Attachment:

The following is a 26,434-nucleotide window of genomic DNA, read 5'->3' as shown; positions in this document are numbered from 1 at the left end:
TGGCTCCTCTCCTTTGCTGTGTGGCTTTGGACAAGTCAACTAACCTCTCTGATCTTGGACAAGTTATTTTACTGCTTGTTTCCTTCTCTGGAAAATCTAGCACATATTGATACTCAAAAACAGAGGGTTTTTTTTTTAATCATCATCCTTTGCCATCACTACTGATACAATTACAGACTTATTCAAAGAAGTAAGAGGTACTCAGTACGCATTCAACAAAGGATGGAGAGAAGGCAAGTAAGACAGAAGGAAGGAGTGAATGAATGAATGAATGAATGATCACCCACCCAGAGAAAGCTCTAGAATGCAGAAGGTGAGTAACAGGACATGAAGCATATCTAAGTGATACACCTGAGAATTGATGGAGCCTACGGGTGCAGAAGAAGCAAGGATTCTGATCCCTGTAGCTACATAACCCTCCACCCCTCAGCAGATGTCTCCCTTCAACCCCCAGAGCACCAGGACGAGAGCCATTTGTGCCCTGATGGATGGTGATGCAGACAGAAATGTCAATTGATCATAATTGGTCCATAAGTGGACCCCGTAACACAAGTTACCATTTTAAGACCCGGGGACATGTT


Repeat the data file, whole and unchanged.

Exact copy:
The following is a 26,434-nucleotide window of genomic DNA, read 5'->3' as shown; positions in this document are numbered from 1 at the left end:
TGGCTCCTCTCCTTTGCTGTGTGGCTTTGGACAAGTCAACTAACCTCTCTGATCTTGGACAAGTTATTTTACTGCTTGTTTCCTTCTCTGGAAAATCTAGCACATATTGATACTCAAAAACAGAGGGTTTTTTTTTTAATCATCATCCTTTGCCATCACTACTGATACAATTACAGACTTATTCAAAGAAGTAAGAGGTACTCAGTACGCATTCAACAAAGGATGGAGAGAAGGCAAGTAAGACAGAAGGAAGGAGTGAATGAATGAATGAATGAATGATCACCCACCCAGAGAAAGCTCTAGAATGCAGAAGGTGAGTAACAGGACATGAAGCATATCTAAGTGATACACCTGAGAATTGATGGAGCCTACGGGTGCAGAAGAAGCAAGGATTCTGATCCCTGTAGCTACATAACCCTCCACCCCTCAGCAGATGTCTCCCTTCAACCCCCAGAGCACCAGGACGAGAGCCATTTGTGCCCTGATGGATGGTGATGCAGACAGAAATGTCAATTGATCATAATTGGTCCATAAGTGGACCCCGTAACACAAGTTACCATTTTAAGACCCGGGGACATGTT